After 51 organisations and 64,000 people in the EU backed a campaign to reduce food waste, MEPs voted today (14 March) in support of a 50% reduction by 2030.
In the draft amendments to the “waste package” legislation, MEPs voted on four waste-management directives, but mainly focused on waste accumulated from households and small firms—which account for 8% of all waste.
MEP Simona Bonafè, the author of the four directives on waste reduction and recycling, was backed by a large majority in the European Parliament, according to the Socialists and Democrats Group.
Around 88 million tonnes of food are wasted each year in the EU—enough to feed the 55 million Europeans living in food poverty more than nine times over.
“This is one of Europe’s biggest environmental and humanitarian crises, and it will only get worse if policy makers don’t come up with a legally binding framework to prevent this,” said Piotr Barczak, waste policy officer for the European Environmental Bureau, a green campaign group.
With this vote, by 2030 the share of recyclable waste should rise to 70%, from 44% today, that of food wast to 50% and landfilling will be limited to 5%.
The text approved today also includes an 80% target for recycling packaging waste, mandatory separate collection for main waste streams (including biowaste, waste oils and textiles), increased use of economic instruments (such as landfill and incineration taxes and deposit-return schemes) and more clarity on the decontamination of hazardous components in waste.
These steps will help towards creating a circular economy in Europe, where as few resources as possible will be wasted.
EU ministers are expected to take a position on the circular economy strategy in the coming months. The text represents Parliament’s negotiating position ahead of talks with the Council.
The Parliament also called on the Commission to consider the possibility of making these food waste reduction targets legally binding by 2020.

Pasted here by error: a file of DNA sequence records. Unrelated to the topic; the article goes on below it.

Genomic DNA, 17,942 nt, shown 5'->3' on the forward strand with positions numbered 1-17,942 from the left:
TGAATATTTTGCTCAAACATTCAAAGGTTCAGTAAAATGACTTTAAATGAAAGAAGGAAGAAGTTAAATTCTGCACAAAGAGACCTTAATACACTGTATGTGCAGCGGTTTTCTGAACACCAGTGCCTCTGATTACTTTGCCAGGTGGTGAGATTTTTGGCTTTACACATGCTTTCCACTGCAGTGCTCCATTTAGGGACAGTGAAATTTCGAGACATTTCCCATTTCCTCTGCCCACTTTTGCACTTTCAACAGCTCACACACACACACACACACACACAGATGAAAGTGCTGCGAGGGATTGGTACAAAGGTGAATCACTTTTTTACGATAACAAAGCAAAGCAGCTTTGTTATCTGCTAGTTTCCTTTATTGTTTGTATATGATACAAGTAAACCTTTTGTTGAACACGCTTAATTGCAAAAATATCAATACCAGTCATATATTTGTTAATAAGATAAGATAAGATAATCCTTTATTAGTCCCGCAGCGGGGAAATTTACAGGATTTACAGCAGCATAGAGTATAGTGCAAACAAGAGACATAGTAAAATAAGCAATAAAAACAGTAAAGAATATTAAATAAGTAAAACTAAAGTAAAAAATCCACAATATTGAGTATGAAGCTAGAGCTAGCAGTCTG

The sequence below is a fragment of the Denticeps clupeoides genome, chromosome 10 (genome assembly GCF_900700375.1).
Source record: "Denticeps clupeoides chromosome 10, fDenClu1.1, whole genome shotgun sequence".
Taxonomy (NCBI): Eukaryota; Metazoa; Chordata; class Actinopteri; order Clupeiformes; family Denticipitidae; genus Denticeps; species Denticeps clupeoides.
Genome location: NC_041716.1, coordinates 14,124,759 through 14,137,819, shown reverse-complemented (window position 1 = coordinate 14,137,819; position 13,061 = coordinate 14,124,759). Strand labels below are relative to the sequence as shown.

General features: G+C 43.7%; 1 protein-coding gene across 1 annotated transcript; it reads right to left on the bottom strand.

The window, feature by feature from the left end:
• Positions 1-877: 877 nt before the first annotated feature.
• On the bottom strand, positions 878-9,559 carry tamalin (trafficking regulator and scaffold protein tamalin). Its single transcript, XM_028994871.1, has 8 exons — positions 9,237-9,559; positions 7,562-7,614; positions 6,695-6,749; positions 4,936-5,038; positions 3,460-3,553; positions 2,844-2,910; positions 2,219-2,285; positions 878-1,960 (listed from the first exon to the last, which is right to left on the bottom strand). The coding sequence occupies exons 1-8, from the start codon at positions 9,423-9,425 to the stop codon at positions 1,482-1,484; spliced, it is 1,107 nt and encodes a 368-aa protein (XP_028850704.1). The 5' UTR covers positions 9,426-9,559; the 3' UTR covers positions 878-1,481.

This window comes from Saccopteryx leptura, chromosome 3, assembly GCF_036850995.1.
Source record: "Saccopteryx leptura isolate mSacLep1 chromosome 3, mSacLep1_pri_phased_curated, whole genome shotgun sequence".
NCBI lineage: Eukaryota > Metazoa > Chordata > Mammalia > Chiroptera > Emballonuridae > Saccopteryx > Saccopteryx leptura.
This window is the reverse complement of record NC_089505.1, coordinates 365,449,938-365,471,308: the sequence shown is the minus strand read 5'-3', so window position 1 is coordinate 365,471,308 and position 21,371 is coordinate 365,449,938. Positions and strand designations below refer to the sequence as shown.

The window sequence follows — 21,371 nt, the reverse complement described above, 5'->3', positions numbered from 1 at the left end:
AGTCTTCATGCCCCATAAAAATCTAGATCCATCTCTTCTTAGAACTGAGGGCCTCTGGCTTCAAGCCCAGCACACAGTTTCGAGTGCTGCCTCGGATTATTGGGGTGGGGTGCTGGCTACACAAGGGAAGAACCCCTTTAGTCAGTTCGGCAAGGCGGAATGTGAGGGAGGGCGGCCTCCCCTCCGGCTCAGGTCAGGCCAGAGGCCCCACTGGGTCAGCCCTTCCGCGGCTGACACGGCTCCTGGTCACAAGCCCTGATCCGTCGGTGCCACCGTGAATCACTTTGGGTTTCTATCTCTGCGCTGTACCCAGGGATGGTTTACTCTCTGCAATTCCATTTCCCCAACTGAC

“Binding targets are vitally needed to face the urgent challenges of climate change, land and water depletion, and food poverty. We see time and again that voluntary codes have uneven rates of uptake and often deliver lacklustre results, whereas binding regulation delivers a level playing field and leads to swift and dramatic improvements,” said Martin Bowman, campaigner for This Is Rubbish, the organisation that led the campaign.
“Today’s vote is a major step towards a circular economy. We want to move away from a ‘take, make, dispose’ model with a fast-turnover principle to an economy where products are designed to last and can be repaired, reused, recycled, and remanufactured,” Bonafè said.
MEP and rapporteur of the waste package Simona Bonafé said, "Around 600 million tonnes of waste are just thrown away in Europe, when they could be reinvested in the economy. We call for 70% of all waste to be recycled by 2030. The report voted today proposes to strengthen separate waste-collection systems for different kinds of waste and we added the obligation for biowaste and textiles. This is a pre-requisite for establishing a high-quality recycling market and for reaching the targets set. For member states with the lowest recycling rates it will no longer be possible to receive a ‘blanket’ derogation, any derogation will be subject to specific conditions."
“This beefed-up waste package is encouraging. Especially if you look back on how this file was almost derailed by the Commission. Only under pressure from the European Parliament, was the Commission prepared to go back on its initial plan to remove this package from its working programme. That we increased the level of ambition again strengthens the position of the Parliament in the upcoming trilogue discussions with the Council."